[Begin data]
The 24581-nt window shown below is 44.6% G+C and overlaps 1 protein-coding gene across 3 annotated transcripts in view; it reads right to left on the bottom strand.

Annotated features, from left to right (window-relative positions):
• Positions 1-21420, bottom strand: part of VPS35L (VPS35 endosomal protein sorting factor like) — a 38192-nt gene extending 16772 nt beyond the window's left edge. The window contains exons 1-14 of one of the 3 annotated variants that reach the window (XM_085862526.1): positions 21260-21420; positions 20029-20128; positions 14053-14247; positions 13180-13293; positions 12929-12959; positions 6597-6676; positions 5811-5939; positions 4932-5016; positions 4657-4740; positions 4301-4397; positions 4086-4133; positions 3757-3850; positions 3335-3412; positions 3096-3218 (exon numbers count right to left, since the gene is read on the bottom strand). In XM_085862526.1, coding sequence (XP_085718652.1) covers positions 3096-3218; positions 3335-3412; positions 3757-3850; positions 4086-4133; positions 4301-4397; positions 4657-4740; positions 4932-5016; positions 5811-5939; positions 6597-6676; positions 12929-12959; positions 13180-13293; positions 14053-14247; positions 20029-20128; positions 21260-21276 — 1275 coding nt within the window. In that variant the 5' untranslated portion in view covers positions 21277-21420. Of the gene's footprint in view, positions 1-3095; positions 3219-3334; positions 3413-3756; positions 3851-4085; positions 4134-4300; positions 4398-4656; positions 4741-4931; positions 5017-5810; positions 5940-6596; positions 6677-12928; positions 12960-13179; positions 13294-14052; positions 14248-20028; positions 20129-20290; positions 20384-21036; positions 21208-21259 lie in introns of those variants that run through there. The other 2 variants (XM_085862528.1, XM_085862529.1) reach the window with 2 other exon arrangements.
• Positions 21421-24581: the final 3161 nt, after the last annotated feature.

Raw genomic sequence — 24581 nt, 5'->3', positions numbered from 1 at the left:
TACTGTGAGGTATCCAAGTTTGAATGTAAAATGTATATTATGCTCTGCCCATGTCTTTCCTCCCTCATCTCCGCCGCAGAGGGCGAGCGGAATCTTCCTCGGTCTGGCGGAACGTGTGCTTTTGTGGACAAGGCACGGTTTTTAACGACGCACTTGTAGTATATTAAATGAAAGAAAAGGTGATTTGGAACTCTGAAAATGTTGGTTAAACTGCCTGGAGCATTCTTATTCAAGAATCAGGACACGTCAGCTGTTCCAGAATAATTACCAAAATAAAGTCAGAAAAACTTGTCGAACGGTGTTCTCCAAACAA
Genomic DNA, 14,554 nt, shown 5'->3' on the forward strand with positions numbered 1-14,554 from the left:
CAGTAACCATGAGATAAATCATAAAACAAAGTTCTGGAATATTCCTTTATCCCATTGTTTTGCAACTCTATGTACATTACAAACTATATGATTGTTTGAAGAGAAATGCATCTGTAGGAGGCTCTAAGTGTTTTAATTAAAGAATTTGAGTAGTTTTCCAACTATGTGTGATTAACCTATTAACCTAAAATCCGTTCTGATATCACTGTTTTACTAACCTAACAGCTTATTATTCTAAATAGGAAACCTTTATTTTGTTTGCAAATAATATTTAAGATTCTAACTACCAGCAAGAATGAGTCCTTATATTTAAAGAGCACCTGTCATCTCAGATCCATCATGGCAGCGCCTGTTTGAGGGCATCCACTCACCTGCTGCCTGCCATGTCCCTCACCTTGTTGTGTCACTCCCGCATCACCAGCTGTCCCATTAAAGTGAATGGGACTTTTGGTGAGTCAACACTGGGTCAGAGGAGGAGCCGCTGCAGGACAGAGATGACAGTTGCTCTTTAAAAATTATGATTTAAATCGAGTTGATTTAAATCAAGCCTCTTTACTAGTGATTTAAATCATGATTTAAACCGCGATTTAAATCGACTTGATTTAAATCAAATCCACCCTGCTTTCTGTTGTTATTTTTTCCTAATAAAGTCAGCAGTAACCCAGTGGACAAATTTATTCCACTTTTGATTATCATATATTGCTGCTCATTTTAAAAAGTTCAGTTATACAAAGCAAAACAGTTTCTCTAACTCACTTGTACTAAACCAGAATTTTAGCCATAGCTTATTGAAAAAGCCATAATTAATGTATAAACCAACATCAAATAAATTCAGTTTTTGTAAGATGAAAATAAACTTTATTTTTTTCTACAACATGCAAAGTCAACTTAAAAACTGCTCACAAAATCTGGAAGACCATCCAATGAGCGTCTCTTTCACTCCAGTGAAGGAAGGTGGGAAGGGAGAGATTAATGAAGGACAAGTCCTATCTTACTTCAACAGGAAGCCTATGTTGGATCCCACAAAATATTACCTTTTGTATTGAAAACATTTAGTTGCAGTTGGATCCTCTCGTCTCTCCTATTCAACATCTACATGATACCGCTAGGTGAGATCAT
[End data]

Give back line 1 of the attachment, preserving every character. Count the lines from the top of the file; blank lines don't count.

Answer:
The 24581-nt window shown below is 44.6% G+C and overlaps 1 protein-coding gene across 3 annotated transcripts in view; it reads right to left on the bottom strand.